Tuesday, April 16, 2002

Conservative Theology and Contemporary Liturgy-First off-my complements to yet another good Catholic blogger, Emily Stimpson's Fool's Folly. Belated happy birthday. It's good to see a growing list of theologically orthodox bloggers. We're getting "overrun" with these whipper-snapper mackerel-snappers. She's given me a permalink entry in the "Also Playing in Catholic Blogland" section. I'm not a Catholic but don't mind being associated with that bunch of solid theological writers in that block. Emily doesn't care for the use of conservative and liberal to describe theology,
The English language is a wonderful thing. It gives us so many descriptive words, which when used with precision help us to communicate with clarity and power. Words like “traditional” and “contemporary” work well when used to describe very different but permissible liturgical styles. “Faithful” and “orthodox” are more clear than “conservative” when describing Catholics who submit to the teachings of the Church. Likewise, “unfaithful,” “unorthodox,” “dissenting,” and “heretical” accurately depict the views of those within the Church that oppose her teachings.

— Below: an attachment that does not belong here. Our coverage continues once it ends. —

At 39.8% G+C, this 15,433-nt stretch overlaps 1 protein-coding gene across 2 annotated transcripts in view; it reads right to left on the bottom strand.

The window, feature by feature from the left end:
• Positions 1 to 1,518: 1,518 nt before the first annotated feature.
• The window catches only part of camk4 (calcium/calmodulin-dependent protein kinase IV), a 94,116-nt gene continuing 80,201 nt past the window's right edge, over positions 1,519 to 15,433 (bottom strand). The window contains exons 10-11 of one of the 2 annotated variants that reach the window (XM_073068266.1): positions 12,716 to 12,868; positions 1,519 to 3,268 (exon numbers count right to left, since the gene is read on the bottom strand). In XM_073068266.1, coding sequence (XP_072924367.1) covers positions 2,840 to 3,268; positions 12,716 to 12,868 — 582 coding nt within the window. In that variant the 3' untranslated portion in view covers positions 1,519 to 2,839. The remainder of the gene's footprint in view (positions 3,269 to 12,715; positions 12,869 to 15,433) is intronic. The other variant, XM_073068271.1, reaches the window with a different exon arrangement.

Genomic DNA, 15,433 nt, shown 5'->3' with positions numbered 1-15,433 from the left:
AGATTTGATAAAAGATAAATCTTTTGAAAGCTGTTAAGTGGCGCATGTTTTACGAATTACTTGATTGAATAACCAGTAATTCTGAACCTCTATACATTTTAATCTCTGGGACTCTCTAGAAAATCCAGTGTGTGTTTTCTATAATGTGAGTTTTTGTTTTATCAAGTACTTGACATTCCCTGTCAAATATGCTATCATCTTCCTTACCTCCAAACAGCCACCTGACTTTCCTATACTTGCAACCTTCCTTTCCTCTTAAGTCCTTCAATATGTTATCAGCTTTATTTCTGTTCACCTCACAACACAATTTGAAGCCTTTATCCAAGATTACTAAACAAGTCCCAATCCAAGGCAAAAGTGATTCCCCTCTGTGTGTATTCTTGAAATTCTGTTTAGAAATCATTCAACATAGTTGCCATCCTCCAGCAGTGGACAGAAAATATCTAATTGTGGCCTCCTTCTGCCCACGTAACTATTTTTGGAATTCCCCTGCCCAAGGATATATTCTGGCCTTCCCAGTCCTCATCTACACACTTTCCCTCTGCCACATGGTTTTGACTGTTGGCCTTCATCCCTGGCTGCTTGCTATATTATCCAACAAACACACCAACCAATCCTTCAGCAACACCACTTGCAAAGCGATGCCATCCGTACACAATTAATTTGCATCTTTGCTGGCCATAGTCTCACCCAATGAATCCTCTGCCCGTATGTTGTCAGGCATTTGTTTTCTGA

There are pitfalls in a lot of those words. Orthodox can sound like traditional, and also creates problem if the big-O Orthodox church is in the mix, while unorthodox will have the secular meaning of novel or quirky rather than theologically different. For instance, Robert's Bauer's new church is unorthodox in their charismatic-style worship but appears to be biblically-solid. Another dichotomy is Emily's family who are liturgically conservative but theologically liberal. Faithful and unfaithful have their problems as well. Emily's parents might faithfully show up for Mass on Sunday but have the message go in one ear and out the other. The intent of the usage is faithful to God (and from a Catholic perspective faithful to the earthly Body of Christ that is the Church) but the synonym of diligent can cloud the issue. Dissident doesn't work too well, either. In our small-l liberal culture, dissent is honored, as (at least in my mind) it conjures up images of Sakharov and Solzhenitsyn and thugs unjustly torturing the opposition in Latin America more than it brings to mind bad theology. The word heretic has a bad rap, as plenty of the good guys in history were heretics to the current order. Galileo and Luther were heretics in the eyes of the Church of their day, as were good Catholics such as Thomas More that stood up to early Protestant zealots. For evangelicals, biblical can be used as a synonym for theologically conservative; however, the Catholic emphasis on the Church takes that somewhat out of play for their nomenclature. If one is going to use conservative, use the prefix theological to give differentiation from political conservatism. Conservative as in liking the status-quo of a basic, traditional doctrine, the "Faith of our Fathers." There are a few other areas where the status-quo is often at issue. Clothing is an issue. Some people, including Louder Fenn, want to put on their "Sunday best" in order to show proper respect to God's House. This attitude often goes hand-in-hand with a desire for liturgical stability, having the service done the same way with the same set of songs and the same basic liturgy. Louder points out that